According to Garves, there are a couple ways to pull this off. One is to treat the grain base of a beer with enzymes that lock simple sugars into complex chains that yeasts——the microorganisms that convert grain into alcohol—can’t break down. Another is to use picky yeast strains that will turn up their noses at most sugar. The key is in realizing that yeast does a lot more than just “eat sugar, pee alcohol, and fart CO2,” as Garves puts it.

“There’s a whole fermentation cycle yeast go through where they produce a bunch of different flavors,” she says. The banana notes of a Belgian and the “mild buttery” flavor of an English mild both come from their yeasts. If a brewer breaks the relationship between sugar and yeast in a brew, the yeast can still go on making those other flavors.

The mainstreaming of non-alcoholic beer

Perhaps the biggest sign of non-alcoholic beer’s entry to the mainstream is that it’s not just a disruptor’s game. Starting in 2020, Guinness began making a non-alcoholic stout. On its website, the 250-year-old Dublin brewer describes the brews, dubbed the 0.0 lines, as “dark, ruby red liquid and creamy head, hints of chocolate and coffee, smoothly balanced with bitter, sweet and roasted notes.” 

Die-hards were open to it, but also skeptical.  “Smells a bit like Guinness and pissy pants,” said one British Youtube reviewer. “That looks good, a nice creamy head!” says his camerawoman. Sloshing it around his mouth, he says, “It still has a kind of metal-y taste. Like Guinness, I suppose.” In the end, the verdict seems to be: it’s basically Guinness.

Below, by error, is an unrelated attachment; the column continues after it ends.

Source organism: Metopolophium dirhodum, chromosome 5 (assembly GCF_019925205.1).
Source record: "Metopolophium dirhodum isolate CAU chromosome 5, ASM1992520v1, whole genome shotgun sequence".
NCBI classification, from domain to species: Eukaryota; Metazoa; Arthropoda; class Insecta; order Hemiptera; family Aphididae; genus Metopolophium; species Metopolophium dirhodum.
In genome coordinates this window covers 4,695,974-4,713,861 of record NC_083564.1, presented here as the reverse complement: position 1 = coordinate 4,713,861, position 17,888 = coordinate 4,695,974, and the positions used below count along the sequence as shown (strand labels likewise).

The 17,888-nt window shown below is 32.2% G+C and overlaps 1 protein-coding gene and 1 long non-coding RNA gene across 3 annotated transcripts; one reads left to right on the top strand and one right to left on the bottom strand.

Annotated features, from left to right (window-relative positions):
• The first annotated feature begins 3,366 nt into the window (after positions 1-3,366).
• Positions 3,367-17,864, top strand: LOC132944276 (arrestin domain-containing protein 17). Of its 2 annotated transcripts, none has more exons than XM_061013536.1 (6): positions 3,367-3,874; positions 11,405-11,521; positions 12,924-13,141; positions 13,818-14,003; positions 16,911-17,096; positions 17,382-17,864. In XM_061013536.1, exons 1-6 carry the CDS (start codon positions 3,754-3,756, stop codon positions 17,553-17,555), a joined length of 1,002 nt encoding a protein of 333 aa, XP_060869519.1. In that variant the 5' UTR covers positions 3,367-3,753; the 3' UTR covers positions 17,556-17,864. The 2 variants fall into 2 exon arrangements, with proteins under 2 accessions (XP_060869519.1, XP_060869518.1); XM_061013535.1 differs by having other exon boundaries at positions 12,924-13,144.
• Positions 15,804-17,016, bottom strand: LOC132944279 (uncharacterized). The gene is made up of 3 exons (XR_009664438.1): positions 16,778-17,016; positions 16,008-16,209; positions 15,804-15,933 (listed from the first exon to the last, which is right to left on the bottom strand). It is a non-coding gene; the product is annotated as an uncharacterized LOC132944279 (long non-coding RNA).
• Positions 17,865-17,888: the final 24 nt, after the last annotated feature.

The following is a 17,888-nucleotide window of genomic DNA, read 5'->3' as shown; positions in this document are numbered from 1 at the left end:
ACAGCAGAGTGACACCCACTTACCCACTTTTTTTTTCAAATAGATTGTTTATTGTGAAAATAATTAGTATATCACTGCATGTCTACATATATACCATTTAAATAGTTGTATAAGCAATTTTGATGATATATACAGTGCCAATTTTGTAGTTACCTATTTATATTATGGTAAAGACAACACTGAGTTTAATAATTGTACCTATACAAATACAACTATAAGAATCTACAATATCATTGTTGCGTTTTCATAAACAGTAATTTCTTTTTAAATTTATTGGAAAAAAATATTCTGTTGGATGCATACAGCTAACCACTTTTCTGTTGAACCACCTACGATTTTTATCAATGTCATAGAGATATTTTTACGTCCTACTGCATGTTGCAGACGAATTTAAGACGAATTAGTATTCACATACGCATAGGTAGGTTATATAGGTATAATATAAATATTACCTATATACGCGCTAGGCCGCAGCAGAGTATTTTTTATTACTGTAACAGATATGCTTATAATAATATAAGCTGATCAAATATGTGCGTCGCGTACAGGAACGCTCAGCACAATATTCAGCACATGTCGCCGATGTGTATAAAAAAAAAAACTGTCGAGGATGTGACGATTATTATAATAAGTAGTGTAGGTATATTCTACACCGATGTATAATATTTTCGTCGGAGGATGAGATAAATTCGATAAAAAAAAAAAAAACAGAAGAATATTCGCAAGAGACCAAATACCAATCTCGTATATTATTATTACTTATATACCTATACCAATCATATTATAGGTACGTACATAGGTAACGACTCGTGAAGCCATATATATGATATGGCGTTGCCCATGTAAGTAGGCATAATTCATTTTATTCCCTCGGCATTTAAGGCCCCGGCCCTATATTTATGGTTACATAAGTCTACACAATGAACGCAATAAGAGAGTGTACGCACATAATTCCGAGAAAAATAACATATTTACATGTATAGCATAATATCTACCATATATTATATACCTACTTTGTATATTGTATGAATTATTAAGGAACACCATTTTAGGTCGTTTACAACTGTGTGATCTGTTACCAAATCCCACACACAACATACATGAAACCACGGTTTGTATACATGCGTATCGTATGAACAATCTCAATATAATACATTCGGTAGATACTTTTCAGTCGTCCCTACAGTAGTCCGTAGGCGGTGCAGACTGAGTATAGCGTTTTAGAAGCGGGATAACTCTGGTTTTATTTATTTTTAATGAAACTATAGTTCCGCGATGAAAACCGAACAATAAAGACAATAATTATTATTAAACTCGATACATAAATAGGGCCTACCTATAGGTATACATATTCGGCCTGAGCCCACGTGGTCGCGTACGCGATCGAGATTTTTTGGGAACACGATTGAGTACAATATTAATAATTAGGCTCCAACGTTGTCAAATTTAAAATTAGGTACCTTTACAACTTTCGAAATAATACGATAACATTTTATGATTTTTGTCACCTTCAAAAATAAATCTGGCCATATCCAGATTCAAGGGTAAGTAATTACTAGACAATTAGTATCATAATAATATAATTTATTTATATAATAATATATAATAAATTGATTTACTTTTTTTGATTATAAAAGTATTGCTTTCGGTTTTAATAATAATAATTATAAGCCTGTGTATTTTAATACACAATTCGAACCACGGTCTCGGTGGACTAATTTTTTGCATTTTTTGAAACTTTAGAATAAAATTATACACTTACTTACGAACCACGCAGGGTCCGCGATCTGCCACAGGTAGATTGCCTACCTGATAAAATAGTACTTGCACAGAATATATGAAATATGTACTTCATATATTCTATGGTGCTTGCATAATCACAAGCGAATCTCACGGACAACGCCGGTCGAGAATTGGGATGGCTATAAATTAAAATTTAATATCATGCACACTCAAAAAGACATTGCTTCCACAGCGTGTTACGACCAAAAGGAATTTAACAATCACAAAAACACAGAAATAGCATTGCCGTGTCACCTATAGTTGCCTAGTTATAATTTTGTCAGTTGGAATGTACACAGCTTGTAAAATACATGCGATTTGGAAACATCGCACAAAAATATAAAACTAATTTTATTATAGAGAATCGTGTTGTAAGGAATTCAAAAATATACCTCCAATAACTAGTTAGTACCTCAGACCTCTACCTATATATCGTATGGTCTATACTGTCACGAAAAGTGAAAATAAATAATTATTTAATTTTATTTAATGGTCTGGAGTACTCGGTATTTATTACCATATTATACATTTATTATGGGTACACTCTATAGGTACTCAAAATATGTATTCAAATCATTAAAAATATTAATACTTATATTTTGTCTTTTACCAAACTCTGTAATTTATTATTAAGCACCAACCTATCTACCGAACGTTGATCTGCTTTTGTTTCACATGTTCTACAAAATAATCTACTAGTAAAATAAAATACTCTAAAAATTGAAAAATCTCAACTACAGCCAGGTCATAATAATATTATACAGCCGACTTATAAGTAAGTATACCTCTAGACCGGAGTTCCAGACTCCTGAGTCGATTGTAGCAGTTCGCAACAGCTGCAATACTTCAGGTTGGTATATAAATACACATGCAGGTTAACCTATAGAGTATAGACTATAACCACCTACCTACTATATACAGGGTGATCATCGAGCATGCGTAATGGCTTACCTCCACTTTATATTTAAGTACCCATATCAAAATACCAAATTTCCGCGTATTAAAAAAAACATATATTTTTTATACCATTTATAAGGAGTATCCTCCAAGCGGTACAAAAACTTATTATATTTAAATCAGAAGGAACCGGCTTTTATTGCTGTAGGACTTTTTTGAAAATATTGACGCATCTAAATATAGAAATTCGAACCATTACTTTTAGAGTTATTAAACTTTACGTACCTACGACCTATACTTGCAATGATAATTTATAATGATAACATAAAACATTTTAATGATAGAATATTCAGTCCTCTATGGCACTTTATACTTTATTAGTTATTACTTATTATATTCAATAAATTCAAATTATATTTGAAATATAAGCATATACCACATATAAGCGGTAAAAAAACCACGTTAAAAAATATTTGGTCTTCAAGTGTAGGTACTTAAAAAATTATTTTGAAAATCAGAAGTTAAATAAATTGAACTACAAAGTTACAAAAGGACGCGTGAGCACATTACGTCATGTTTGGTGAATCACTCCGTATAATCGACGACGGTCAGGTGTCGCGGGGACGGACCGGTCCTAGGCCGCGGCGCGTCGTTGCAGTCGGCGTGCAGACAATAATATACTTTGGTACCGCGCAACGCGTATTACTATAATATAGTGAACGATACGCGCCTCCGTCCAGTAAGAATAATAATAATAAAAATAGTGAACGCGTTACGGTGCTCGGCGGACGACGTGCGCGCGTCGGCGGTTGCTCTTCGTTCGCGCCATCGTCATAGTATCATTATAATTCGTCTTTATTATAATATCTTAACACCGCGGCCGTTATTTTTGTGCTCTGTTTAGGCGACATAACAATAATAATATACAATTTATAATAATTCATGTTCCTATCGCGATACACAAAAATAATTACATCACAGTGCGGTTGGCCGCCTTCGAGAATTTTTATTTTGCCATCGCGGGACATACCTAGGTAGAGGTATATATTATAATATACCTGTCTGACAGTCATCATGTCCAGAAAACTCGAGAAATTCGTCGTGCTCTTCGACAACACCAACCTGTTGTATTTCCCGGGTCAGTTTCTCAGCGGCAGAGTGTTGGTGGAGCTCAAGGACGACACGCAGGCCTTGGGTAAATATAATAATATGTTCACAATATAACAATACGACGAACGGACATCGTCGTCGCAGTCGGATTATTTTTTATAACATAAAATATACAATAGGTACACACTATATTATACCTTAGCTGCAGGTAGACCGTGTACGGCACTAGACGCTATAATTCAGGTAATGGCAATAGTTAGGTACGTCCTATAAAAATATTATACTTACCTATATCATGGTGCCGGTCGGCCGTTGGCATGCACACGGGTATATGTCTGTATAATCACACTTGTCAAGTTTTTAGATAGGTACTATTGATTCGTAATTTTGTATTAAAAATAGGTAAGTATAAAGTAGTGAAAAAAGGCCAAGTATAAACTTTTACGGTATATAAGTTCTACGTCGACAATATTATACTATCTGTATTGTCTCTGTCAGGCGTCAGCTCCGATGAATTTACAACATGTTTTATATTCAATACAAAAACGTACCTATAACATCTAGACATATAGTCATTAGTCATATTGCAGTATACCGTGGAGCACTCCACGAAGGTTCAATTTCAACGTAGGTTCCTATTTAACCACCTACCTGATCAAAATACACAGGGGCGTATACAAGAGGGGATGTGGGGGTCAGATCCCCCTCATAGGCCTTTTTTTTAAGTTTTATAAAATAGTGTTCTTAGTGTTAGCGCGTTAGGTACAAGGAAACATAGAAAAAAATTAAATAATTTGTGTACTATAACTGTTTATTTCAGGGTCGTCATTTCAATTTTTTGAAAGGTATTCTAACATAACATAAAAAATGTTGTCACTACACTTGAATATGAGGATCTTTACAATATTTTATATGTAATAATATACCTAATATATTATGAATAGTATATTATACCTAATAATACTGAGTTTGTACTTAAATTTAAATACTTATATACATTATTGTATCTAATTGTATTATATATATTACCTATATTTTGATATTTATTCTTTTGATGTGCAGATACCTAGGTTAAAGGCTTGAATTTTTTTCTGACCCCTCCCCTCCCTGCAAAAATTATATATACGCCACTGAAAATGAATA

How does the stalwart brewer go about nixing its alcohol? “We start with Guinness,” Aisling Ryan, an innovation brewer at the company, told the Evening Standard shortly after the brew’s release. Then, the brewery cold-filters it, a process that involves cooling down the finished brew, and straining it through a membrane to separate out the solids from the alcohol and water. Finally, the alcohol is distilled off and the water returned to the mix.

Does non-alcoholic beer have to taste different? 

Even the best of these faux brews are bound to taste different, and there are always going to be some qualities of alcoholic beers that non-alcoholic brews will struggle to reproduce. Ethanol, after all, is more viscous than water, which could be part of why non-alcoholic beverages feel “thinner” on the tongue.

A 2020 study also found that ethanol plays a role in how other smells and tastes fizz out of the beer. Saliva contains a protein that interacts with all the molecules that constitute a flavor. Ethanol gets in the middle of that interaction, causing some molecules to float out into the nose, while dampening others. So even if a non-alcoholic beer has the same components, they’re not making it into your nose in the same way. (Ethanol may also unravel proteins in your saliva, contributing to the mouthfeel of the drink.) The study found that people tended to describe non-alcoholic beers as maltier, and alcoholic ones as fruitier.

That’s certainly not a knock on the non-alcoholic beverages. Some people like malty beer. And if personal experience is anything to go by, there are plenty of fruit-heavy booze-free options. Maybe the biggest sign of non-alcoholic beer’s ascendance is that you can’t write the entire category off as good or bad anymore—there are options to suit different tastes.